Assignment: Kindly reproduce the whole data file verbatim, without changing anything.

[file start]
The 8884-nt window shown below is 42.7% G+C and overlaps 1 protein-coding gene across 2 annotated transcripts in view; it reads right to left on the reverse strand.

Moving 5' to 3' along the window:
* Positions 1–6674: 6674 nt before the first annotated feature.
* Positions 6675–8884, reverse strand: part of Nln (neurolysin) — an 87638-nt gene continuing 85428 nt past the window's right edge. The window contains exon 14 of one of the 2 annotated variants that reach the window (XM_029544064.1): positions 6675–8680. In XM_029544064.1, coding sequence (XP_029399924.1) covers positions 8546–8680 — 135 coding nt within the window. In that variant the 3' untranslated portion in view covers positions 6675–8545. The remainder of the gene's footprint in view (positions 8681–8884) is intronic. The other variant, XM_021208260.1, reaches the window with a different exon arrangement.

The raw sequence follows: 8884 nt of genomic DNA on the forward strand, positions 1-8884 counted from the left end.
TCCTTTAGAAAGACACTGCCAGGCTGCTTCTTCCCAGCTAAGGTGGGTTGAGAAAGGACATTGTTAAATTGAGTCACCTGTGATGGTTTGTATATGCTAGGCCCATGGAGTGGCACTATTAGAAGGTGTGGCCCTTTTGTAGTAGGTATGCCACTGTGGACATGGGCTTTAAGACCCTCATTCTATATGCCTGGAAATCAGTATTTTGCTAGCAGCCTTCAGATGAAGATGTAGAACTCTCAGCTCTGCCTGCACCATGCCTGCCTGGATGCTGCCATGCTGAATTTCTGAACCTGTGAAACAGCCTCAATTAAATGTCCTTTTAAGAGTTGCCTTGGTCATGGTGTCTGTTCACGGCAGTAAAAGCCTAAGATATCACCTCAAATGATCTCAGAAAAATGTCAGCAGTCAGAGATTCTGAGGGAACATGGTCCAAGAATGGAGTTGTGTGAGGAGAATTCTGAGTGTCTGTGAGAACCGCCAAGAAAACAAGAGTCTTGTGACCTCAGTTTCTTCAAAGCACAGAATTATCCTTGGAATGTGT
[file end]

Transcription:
The 8884-nt window shown below is 42.7% G+C and overlaps 1 protein-coding gene across 2 annotated transcripts in view; it reads right to left on the reverse strand.

Moving 5' to 3' along the window:
* Positions 1–6674: 6674 nt before the first annotated feature.
* Positions 6675–8884, reverse strand: part of Nln (neurolysin) — an 87638-nt gene continuing 85428 nt past the window's right edge. The window contains exon 14 of one of the 2 annotated variants that reach the window (XM_029544064.1): positions 6675–8680. In XM_029544064.1, coding sequence (XP_029399924.1) covers positions 8546–8680 — 135 coding nt within the window. In that variant the 3' untranslated portion in view covers positions 6675–8545. The remainder of the gene's footprint in view (positions 8681–8884) is intronic. The other variant, XM_021208260.1, reaches the window with a different exon arrangement.

The raw sequence follows: 8884 nt of genomic DNA on the forward strand, positions 1-8884 counted from the left end.
TCCTTTAGAAAGACACTGCCAGGCTGCTTCTTCCCAGCTAAGGTGGGTTGAGAAAGGACATTGTTAAATTGAGTCACCTGTGATGGTTTGTATATGCTAGGCCCATGGAGTGGCACTATTAGAAGGTGTGGCCCTTTTGTAGTAGGTATGCCACTGTGGACATGGGCTTTAAGACCCTCATTCTATATGCCTGGAAATCAGTATTTTGCTAGCAGCCTTCAGATGAAGATGTAGAACTCTCAGCTCTGCCTGCACCATGCCTGCCTGGATGCTGCCATGCTGAATTTCTGAACCTGTGAAACAGCCTCAATTAAATGTCCTTTTAAGAGTTGCCTTGGTCATGGTGTCTGTTCACGGCAGTAAAAGCCTAAGATATCACCTCAAATGATCTCAGAAAAATGTCAGCAGTCAGAGATTCTGAGGGAACATGGTCCAAGAATGGAGTTGTGTGAGGAGAATTCTGAGTGTCTGTGAGAACCGCCAAGAAAACAAGAGTCTTGTGACCTCAGTTTCTTCAAAGCACAGAATTATCCTTGGAATGTGT